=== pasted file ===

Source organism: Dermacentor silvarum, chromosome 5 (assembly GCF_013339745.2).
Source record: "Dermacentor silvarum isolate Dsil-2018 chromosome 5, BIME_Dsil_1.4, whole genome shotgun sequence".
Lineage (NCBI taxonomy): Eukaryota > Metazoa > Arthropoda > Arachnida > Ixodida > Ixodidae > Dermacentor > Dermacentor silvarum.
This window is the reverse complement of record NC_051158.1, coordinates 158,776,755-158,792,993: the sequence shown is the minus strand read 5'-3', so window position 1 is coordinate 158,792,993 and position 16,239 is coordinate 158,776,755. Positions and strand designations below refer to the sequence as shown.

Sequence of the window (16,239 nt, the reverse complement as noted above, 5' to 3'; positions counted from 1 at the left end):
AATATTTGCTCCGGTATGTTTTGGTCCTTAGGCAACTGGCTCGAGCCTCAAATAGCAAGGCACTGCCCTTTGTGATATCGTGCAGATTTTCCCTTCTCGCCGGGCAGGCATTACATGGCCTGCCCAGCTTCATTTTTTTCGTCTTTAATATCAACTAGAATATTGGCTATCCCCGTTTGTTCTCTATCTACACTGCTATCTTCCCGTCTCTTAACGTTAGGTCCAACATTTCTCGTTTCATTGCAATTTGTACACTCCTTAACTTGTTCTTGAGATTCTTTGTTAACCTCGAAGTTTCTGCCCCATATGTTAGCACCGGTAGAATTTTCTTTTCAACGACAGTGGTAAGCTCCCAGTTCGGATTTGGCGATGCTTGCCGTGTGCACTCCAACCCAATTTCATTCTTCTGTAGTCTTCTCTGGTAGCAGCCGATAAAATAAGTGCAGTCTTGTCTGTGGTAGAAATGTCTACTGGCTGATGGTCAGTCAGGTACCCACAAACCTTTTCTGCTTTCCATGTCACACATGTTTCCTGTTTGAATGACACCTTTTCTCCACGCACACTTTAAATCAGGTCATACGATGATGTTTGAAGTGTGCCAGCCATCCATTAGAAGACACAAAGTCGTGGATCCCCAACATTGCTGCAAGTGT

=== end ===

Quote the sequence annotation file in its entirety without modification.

Source organism: Dermacentor silvarum, chromosome 5 (assembly GCF_013339745.2).
Source record: "Dermacentor silvarum isolate Dsil-2018 chromosome 5, BIME_Dsil_1.4, whole genome shotgun sequence".
Lineage (NCBI taxonomy): Eukaryota > Metazoa > Arthropoda > Arachnida > Ixodida > Ixodidae > Dermacentor > Dermacentor silvarum.
This window is the reverse complement of record NC_051158.1, coordinates 158,776,755-158,792,993: the sequence shown is the minus strand read 5'-3', so window position 1 is coordinate 158,792,993 and position 16,239 is coordinate 158,776,755. Positions and strand designations below refer to the sequence as shown.

Sequence of the window (16,239 nt, the reverse complement as noted above, 5' to 3'; positions counted from 1 at the left end):
AATATTTGCTCCGGTATGTTTTGGTCCTTAGGCAACTGGCTCGAGCCTCAAATAGCAAGGCACTGCCCTTTGTGATATCGTGCAGATTTTCCCTTCTCGCCGGGCAGGCATTACATGGCCTGCCCAGCTTCATTTTTTTCGTCTTTAATATCAACTAGAATATTGGCTATCCCCGTTTGTTCTCTATCTACACTGCTATCTTCCCGTCTCTTAACGTTAGGTCCAACATTTCTCGTTTCATTGCAATTTGTACACTCCTTAACTTGTTCTTGAGATTCTTTGTTAACCTCGAAGTTTCTGCCCCATATGTTAGCACCGGTAGAATTTTCTTTTCAACGACAGTGGTAAGCTCCCAGTTCGGATTTGGCGATGCTTGCCGTGTGCACTCCAACCCAATTTCATTCTTCTGTAGTCTTCTCTGGTAGCAGCCGATAAAATAAGTGCAGTCTTGTCTGTGGTAGAAATGTCTACTGGCTGATGGTCAGTCAGGTACCCACAAACCTTTTCTGCTTTCCATGTCACACATGTTTCCTGTTTGAATGACACCTTTTCTCCACGCACACTTTAAATCAGGTCATACGATGATGTTTGAAGTGTGCCAGCCATCCATTAGAAGACACAAAGTCGTGGATCCCCAACATTGCTGCAAGTGT